Being in society (social being) may enable, encourage, or require each of us to have some degree of social visibility. Being socially visible may mean being included among those who are noticed and recognized. Being socially invisible, on the other hand, may mean being excluded from notice or recognition by society.
      Being seen may or may not lead to the awareness of being seen. It may or may not also lead to the awareness of being a visual object. Being seen as a person and being seen as a visual object may to some extent be compatible, insofar as being a person makes possible the experience of being seen as a visual object. On the other hand, being seen as a person and being seen as a visual object may be incompatible insofar as a person is not merely an object, but a whole person, and for him/her to be seen merely as an object is for him/her to have his/her whole personhood ignored and unrecognized by whoever sees him/her in this way.
      To be visible is also to be situated in a field or terrain of visibility. The field or terrain may include other objects that (or persons who) have varying degrees of visibility. The visibility of any particular object (or person) may depend on prevailing environmental conditions as well as on the visual capabilities of the viewer.
      To be visible is also at times to cast a shadow over some other person or object in the viewer’s visual field. The shadow cast by some person or object may obscure the presence of some other person or object, and the relations between those persons or objects may thereby also be obscured. Being invisible may therefore in some cases mean remaining hidden within the shadows. It may also mean being perceived as having only a shadowy, vague, and indeterminate kind of existence.
      We may be compelled by whatever (social, cultural, or historical) situation we find ourselves in to ask ourselves, “How visible are we, and to whom?” To whom must we be visible? To whom do we want to make our presence known? By whom would we rather not be noticed or recognized? From what (or from whose) standpoint do we want or not want to be visible, seen, and recognized? What kind of visibility to others and what kind of recognition by others do we aspire to achieve?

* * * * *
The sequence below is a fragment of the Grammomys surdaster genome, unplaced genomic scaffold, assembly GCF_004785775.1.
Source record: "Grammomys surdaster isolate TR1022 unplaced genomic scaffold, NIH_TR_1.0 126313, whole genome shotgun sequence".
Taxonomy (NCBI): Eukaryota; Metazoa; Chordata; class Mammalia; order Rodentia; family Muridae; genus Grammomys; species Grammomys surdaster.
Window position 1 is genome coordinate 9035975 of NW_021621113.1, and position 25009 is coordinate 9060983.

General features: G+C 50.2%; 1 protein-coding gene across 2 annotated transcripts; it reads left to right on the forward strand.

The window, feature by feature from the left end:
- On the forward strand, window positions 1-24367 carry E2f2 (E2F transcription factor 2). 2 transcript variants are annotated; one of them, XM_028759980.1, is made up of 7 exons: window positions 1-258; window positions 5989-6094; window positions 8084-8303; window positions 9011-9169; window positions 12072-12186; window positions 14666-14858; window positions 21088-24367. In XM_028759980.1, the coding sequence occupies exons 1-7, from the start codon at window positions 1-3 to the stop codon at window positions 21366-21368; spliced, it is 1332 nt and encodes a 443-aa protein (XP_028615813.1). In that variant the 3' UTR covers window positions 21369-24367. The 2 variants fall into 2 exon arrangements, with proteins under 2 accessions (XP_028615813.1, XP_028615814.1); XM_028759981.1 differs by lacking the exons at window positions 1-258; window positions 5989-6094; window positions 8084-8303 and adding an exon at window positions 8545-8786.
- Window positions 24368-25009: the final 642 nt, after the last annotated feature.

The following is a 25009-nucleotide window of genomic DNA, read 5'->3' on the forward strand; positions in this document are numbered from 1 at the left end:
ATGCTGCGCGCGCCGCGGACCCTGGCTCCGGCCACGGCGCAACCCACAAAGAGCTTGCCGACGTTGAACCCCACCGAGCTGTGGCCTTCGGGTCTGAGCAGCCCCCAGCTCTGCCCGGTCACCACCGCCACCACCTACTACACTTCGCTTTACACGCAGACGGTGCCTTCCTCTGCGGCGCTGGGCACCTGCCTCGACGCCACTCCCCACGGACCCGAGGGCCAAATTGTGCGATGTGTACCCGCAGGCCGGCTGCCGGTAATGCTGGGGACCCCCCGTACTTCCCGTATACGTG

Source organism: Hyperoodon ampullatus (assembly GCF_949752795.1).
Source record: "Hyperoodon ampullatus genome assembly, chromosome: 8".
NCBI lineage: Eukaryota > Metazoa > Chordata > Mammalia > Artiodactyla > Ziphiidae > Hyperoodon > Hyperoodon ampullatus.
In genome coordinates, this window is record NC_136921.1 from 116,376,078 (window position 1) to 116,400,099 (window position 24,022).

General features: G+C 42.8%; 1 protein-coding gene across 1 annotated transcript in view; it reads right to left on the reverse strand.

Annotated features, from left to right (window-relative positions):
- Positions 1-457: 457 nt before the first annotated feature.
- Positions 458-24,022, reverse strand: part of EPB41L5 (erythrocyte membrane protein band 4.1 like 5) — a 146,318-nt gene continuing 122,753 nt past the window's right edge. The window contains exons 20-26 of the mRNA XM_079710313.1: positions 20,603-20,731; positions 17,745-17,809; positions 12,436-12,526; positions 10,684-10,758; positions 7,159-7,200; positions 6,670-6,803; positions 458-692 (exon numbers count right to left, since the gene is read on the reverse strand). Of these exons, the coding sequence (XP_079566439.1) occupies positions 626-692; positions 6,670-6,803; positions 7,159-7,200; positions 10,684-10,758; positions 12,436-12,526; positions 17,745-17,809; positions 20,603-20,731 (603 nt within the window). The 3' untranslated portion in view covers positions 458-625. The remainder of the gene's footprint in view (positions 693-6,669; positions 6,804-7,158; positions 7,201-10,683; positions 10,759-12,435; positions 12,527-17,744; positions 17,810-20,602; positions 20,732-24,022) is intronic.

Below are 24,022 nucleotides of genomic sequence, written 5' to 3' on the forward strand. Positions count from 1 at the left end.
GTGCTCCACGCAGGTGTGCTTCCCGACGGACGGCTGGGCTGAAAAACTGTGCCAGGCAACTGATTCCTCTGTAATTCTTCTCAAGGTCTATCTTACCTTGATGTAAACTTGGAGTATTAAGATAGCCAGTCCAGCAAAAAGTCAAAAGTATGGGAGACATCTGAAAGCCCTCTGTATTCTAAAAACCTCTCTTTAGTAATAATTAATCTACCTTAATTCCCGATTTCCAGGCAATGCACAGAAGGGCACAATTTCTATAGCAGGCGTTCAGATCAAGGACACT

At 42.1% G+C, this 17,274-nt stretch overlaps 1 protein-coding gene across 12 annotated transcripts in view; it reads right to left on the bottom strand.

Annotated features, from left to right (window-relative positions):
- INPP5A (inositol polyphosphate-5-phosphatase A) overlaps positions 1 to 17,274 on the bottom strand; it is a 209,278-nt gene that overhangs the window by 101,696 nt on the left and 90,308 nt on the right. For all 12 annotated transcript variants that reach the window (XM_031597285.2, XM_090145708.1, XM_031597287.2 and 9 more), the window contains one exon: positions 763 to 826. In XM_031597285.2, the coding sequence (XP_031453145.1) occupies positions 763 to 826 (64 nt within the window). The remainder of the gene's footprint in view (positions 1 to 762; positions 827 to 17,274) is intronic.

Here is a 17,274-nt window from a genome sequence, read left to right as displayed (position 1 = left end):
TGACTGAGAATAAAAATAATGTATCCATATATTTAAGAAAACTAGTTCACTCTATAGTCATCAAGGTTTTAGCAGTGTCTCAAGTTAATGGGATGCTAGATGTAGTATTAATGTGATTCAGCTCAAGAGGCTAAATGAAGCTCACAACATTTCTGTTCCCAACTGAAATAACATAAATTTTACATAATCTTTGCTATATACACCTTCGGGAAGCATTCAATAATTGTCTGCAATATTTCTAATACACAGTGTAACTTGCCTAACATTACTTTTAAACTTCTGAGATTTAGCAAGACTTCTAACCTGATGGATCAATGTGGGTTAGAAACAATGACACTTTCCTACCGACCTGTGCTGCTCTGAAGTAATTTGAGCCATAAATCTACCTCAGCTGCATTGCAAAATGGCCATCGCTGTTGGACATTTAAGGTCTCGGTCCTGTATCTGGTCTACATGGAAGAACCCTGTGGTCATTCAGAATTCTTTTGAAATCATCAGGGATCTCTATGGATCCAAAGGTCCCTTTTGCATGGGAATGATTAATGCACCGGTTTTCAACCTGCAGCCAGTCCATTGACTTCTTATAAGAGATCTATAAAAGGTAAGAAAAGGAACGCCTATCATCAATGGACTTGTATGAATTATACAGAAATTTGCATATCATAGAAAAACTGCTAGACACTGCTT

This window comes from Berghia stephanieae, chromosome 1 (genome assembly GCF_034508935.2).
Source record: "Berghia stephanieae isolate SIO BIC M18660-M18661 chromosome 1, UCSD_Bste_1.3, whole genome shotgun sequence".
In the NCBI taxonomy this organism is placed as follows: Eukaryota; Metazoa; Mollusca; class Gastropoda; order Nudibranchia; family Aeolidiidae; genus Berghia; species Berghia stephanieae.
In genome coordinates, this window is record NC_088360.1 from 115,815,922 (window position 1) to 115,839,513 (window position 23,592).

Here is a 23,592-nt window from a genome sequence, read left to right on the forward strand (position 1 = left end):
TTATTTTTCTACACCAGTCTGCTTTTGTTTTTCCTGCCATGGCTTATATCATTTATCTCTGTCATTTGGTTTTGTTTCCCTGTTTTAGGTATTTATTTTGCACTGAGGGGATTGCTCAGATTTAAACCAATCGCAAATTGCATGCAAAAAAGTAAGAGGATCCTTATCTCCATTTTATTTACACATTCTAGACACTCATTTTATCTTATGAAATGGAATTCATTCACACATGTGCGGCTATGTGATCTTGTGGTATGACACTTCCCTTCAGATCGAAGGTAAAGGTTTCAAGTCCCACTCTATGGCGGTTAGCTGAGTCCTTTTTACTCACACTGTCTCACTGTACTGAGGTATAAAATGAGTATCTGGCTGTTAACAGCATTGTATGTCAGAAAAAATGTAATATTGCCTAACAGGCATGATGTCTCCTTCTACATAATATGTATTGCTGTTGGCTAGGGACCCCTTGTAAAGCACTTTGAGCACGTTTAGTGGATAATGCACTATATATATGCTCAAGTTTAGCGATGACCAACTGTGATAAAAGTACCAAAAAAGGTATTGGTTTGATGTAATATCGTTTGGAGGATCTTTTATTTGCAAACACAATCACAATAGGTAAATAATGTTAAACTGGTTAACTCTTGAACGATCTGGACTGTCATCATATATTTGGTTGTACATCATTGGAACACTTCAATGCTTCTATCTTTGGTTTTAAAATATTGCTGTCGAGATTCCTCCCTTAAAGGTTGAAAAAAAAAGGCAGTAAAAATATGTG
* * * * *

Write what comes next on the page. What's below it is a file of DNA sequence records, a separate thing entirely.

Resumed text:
Minority groups that have been described as invisible in one way or another to the majority of American society include blacks, Hispanics, Asian Americans, Native Americans, minority women, gays, lesbians, bisexuals, transgender people, elderly people, people with disabilities, children of undocumented immigrants, and other minority groups.
      Being a member of an invisible social minority may mean being faceless and nameless to the social majority, by virtue of being unseen and unrecognized. It may also mean being voiceless, by virtue of having no say in matters that pertain to one’s own destiny. It may also mean having to overcome the social disadvantages suffered by minority group members as a result of the prejudices of majority group members. It may also mean being falsely assumed to enjoy the same social advantages as majority group members. It may also mean being ignored by majority group members, and being discriminated against by them.
      People may be made to feel invisible by not being noticed, by being disregarded, by being forgotten, by not having their presence acknowledged by others, by being talked about as if they were not there, by not being able to get the attention of others, by being interrupted when they are speaking, by not being listened to, by being refused acceptance or recognition by others, by being denied rights that are enjoyed by others, and by not being granted privileges that have under similar conditions been granted to others.